SAT Gets A Makeover
MICHEL MARTIN, HOST:
For many students, that first step to higher education for tech fields - or any other, for that matter - is the SAT exam. For years, many students and educators have complained that the exam is a poor reflection of how prepared kids are for college and that it gives an unfair advantage to students whose families can afford expensive test prep courses. So the SAT is getting a makeover. The College Board has announced changes to the exam that are set to go into effect in 2016. We wanted to hear more about that, so we've called Erik Robelen. He's assistant managing editor at Education Week. Erik, thanks so much for joining us.
ERIK ROBELEN: Hi, thanks for having me on the show.
MARTIN: So what are some of the major changes we will see in the new SAT? And what's the rationale?
ROBELEN: OK, some of the key changes - and what we got yesterday was sort of what they're calling a high-level blueprint for what's to come. So we don't have all of the details yet. But some of the key changes are - number one, there was an essay section introduced in 2005, and that's going to become optional. A few others, there's going to be no penalty for wrong answers anymore. There's going to be a new focus on requiring students to support their answers with evidence from the text. One that a lot of people will be happy about I'm sure is they promised no more of those obscure SAT words that you learned and forget, you know, on flashcards. And in math, they're promising for a much more clear and narrow focus on a few key areas that they believe are critical. And all of it...
MARTIN: And what's the rationale for that? What's the rationale for all of that?
ROBELEN: The rationale for all of it is they say that - the College Board says it's drawing on the evidence of what students and young people really need to be successful in college and to be successful in careers. So in math, you know, it may have sort of covered so many areas that it was hard for students to focus, and some of the questions may not have been on the kind of content they felt are the things that you really need to move forward and succeed in college.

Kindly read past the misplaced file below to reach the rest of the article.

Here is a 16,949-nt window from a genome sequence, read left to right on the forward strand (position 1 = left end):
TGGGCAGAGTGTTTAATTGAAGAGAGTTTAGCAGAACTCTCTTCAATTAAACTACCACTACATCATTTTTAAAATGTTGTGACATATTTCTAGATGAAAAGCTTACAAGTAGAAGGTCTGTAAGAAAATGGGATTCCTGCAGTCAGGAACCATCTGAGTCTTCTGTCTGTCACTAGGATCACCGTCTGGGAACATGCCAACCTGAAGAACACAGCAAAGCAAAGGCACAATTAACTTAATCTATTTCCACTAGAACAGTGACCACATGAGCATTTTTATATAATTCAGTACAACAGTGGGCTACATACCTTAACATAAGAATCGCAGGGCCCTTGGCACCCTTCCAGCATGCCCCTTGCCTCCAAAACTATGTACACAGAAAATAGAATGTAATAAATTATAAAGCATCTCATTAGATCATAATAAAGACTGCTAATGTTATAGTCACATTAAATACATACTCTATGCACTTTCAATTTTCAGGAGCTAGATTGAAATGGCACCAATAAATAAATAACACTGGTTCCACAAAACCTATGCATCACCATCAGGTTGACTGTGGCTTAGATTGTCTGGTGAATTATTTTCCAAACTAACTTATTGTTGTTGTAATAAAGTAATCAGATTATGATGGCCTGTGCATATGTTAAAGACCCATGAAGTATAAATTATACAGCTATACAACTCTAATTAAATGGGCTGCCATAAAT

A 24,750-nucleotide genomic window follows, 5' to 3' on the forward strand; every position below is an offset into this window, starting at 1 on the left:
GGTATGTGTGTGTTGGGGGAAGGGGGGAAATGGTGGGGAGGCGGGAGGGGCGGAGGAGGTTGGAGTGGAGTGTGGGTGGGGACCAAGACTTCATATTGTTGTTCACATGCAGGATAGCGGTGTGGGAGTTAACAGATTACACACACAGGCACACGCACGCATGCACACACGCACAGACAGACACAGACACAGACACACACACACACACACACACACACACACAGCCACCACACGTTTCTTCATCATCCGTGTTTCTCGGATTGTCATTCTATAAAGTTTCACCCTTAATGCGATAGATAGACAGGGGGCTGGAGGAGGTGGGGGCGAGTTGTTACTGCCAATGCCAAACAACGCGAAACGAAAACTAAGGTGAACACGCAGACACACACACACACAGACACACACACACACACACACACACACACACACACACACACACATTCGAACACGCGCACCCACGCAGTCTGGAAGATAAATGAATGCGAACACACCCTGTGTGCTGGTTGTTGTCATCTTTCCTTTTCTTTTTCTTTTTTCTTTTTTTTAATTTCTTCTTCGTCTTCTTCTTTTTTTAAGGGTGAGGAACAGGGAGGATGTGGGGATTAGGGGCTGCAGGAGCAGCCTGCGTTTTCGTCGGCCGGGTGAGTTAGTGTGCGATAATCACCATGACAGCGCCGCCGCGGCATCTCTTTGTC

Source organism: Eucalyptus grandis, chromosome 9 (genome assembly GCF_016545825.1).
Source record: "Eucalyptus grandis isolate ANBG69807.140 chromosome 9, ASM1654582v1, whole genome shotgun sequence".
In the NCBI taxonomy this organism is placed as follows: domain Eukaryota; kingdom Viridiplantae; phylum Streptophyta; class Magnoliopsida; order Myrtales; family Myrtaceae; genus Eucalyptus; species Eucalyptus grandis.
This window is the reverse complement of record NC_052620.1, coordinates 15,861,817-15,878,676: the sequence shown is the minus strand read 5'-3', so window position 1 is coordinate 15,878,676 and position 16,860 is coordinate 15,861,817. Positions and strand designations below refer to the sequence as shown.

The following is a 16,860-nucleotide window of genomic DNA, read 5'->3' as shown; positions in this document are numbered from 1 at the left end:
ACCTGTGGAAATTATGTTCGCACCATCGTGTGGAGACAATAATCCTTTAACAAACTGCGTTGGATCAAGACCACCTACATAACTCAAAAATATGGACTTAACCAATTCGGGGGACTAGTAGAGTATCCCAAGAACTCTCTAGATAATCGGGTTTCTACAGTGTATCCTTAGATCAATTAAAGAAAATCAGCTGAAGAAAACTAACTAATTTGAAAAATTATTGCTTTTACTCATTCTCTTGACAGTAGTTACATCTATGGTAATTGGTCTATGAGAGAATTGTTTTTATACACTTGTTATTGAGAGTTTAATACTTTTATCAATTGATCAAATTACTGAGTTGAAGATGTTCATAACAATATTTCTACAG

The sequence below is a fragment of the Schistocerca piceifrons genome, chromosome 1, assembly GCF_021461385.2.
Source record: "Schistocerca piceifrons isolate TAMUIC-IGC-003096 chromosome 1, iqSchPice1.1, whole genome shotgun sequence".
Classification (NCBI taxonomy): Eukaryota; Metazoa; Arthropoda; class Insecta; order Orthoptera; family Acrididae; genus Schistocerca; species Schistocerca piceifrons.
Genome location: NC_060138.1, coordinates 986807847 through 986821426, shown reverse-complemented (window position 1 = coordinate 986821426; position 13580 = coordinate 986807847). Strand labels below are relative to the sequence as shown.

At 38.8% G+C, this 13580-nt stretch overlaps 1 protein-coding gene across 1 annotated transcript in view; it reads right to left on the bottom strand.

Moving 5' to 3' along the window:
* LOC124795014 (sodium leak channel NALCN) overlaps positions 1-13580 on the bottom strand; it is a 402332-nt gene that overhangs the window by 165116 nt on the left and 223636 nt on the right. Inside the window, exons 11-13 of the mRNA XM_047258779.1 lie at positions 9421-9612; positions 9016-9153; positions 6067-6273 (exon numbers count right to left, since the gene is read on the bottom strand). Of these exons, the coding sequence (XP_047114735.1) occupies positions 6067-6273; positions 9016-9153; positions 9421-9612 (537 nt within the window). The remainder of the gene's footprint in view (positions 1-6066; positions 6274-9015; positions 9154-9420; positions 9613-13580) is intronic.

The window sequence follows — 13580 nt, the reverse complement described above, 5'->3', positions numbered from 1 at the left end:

MARTIN: We understand that the College Board hopes to make the exam more accessible...
MARTIN: ...For low-income students.
MARTIN: What does that mean?
ROBELEN: Well, a few things that they are talking about - number one, they are talking about some fee waivers for getting students actually into college, so presumably they would, you know, maybe be more likely to take the SAT. And I will say that those are already available, but now they're going to directly provide them to income-eligible kids. But maybe the most notable here is their plans to develop with Khan Academy - who many people have heard of - a sort of new test prep program online that would be free to everyone. And they'd have apparently thousands of sample questions and they would have instructional videos and all kinds of other content to level the playing field. You know, these days kids from more affluent families, they can afford these high-priced test preps, workshops and seminars, and this is an idea to help level the playing field. There are going to be some barriers, though, to how much that will actually level the playing field though, I would imagine.
MARTIN: How does this relate to the Common Core standards? Many people will have heard of these - people who have children who are currently in primary school, elementary school, middle school, below college level, will have heard about these Common Core standards, and these are - most of the states have signed on to these.